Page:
It’s easier for nonfiction writers to bare it all. Fiction requires a certain depth, but it isn’t necessary to bare everything. We set boundaries and limits as to how naked or “real” we are going to be with people. Writing is not a career field where inhibitions are beneficial. If anything they can be a detriment.
Writers notoriously cross those taboo lines that many think about, some wish they could muster the courage to break loose, but writers crash through the barriers with zeal. Nonfiction writers can easily cross those lines, daring to confront the norms, and bring to light the gut wrenching trauma that has kept the taboo in the dark while making us examine the truth. Humor is a good way to take the edge off of a bitter subject, but sometime humor is a distasteful way to handle a subject.
My publications to date have been in the nonfiction category. Current topics were often the fodder for my bare naked writing pieces, expressing my opinion which often ran contrary to the popular crowd. Controversial only in the fact that the readers with who my opinion differed felt it necessary to comment upon. In the newspaper market, this is very good because reader response is one way to judge your reader base. Other pieces such as my humor articles were the sort of naked writing where I bare absolutely everything, especially the fact that my life is like a Carol Burnett rerun. Those awkward moments that you read about? Yeah, I lived them. I learned to laugh them off ages ago, even while I turn red of embarrassment.
There are times when I share stories of my own childhood, or my children’s childhood that captivate my audience. In the retelling, they are funny. Mainly because I actually lived through it, but after the fact you can look and see the humor in it. Humor is of course a special talent.
One of my idols in writing is Elaine Viets, a former columnist from St. Louis, Missouri. She currently writes murder mysteries and lives in Florida. Elaine is a natural story-teller. She takes the mundane and makes it funny. St. Louis- isms were a mainstay of her column, and everyone could laugh because we related, knowing that what she said is essentially true. The Coral Courts motel. Where did you go to School? The concrete lawn. The St. Louis stop. they were hysterical because we knew the truth in the words she shared. This same iconic humor carries through in her mystery books as well.
How does a fiction writer get naked and bare it all? No, I’m not actually talking about writing without my clothes on. If you write that way, go for it. I’m talking about getting real, baring your soul, allowing the world to see your vulnerability and deep wells without overexposing and making it all about you.
This is my blog and it is essentially about me, my feelings, my thoughts, and my dreams. However, my objective is to make it something that the reader will enjoy,or learn from, or at least find interesting. If we lived in a vacuum, where life was idealistic everything would work out just as we have it planned but that’s never the case.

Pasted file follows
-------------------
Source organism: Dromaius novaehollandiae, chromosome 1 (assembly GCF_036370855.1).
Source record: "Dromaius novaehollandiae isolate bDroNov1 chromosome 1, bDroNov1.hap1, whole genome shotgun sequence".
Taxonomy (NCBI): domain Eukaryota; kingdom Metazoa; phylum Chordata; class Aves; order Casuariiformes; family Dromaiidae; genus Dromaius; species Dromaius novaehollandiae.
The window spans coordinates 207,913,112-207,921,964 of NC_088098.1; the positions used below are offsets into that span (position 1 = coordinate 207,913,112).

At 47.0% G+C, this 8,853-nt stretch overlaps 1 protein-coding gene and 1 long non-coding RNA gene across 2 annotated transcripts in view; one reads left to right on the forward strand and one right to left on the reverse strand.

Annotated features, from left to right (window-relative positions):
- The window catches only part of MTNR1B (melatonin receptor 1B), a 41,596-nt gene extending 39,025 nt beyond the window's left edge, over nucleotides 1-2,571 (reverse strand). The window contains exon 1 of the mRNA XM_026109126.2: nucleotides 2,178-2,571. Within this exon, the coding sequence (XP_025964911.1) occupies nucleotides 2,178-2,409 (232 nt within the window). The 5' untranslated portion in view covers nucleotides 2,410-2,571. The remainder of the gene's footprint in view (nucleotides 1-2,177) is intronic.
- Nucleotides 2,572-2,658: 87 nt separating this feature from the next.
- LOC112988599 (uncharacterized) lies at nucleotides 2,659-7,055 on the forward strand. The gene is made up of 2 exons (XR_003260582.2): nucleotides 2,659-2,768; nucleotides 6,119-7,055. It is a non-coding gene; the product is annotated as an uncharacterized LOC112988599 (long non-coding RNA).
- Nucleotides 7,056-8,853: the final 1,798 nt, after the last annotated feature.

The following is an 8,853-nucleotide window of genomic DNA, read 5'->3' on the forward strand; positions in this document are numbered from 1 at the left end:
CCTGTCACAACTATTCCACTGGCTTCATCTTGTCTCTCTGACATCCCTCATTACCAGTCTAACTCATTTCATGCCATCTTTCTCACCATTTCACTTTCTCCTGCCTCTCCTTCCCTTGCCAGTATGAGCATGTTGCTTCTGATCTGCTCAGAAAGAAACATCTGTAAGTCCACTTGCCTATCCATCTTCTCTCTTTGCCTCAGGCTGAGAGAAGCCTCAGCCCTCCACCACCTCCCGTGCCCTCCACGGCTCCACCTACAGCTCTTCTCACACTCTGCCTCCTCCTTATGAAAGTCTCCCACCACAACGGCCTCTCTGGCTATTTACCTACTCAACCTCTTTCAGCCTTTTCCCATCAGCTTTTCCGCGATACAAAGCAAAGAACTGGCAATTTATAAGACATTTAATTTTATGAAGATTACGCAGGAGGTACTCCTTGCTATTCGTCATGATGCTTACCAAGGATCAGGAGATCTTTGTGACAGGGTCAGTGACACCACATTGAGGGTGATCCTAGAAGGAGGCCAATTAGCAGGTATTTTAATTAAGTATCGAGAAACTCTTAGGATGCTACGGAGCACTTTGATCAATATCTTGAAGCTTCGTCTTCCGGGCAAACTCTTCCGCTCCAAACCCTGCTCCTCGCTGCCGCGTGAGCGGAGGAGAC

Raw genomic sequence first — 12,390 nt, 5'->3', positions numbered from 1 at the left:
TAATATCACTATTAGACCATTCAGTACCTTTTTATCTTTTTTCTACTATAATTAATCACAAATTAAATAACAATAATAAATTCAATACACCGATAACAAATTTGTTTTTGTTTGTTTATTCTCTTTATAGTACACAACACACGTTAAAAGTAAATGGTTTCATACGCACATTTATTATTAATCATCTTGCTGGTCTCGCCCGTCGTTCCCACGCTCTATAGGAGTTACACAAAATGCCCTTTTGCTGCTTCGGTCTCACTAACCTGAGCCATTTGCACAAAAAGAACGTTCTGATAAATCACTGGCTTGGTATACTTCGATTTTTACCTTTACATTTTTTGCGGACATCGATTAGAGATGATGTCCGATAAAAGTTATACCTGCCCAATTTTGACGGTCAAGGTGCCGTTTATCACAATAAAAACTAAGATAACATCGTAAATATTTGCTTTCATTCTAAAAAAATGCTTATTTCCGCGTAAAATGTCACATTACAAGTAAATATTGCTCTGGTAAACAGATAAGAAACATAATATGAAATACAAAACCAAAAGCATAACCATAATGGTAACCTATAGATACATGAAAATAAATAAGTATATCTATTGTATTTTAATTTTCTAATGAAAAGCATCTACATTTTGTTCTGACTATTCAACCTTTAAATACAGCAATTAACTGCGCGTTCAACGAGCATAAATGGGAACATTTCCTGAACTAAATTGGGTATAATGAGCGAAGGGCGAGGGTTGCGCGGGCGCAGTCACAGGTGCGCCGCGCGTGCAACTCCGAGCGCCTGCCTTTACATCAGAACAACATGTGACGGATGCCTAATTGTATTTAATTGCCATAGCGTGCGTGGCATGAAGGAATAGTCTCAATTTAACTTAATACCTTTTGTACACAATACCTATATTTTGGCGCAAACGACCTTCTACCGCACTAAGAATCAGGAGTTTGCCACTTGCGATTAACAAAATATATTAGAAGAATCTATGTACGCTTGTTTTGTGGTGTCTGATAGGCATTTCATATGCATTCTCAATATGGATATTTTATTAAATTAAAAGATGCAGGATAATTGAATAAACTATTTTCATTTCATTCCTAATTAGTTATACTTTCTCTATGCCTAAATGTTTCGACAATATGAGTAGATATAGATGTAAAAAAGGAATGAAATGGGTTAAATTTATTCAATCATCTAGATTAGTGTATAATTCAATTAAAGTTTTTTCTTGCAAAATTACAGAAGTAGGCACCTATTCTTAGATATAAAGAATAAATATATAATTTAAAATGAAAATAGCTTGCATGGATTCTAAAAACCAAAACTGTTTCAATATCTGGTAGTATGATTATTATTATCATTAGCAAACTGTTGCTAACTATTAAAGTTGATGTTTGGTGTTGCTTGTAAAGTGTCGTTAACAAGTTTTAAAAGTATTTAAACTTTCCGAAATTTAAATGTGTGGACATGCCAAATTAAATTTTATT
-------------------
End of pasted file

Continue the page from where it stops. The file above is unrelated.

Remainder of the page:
Life happens! Bad things happen. Funny things happen, and amazing things happen. This is what we live, and breathe. My story really isn’t all that different from others. We all have a few unique quirks or skeletons in our closets, it’s what makes us who we are. But a writer can take the facts and shape it into a story, take the same raw material that someone else has at their disposal (our backgrounds, experiences, dreams and hopes) and weave a magical tale that has the listener or reader enthralled.
Creative license of the writer’s mind allows us to take our raw materials, or scraps sometimes and make it into something. It’s an art form the same way that taking leftovers from the fridge and making a meal is art. Sometimes it works and sometimes you know you’re having leftovers. Even Michelangelo trashed some of his work.
A naked writer bares their soul, their vulnerabilities, their moral fiber in the tales they weave. Maya Angelou lets us see the beauty within her soul. Stephen King has mastered the macabre, revealing the things he finds terrifying. Arthur C. Clark exploits our fears and inner turmoil while offering a voice of impending doom in Childhood’s End.
Baring your soul is sometimes easier that baring your body. There’s the whole self-conscious thing, the extra pounds, the less than perfect physique and then there’s the age thing. Regardless of physical appearance, the human body is beautiful. Sometimes our bodies also provide humor! If you came here for naked pictures sorry, I’m not going there! I’ll bare my heart and my soul, but the rest remains private.
Let’s get naked in our writing though, naked in the sense of laying it on the line. Getting real and honest with what we put on the paper. There’s a big difference between the stuff that flows from your head, and the parts that pass through your heart and the gut wrenching pain of our lives. Those are the pages that bring the greatest satisfaction, and the best response.
Time to write!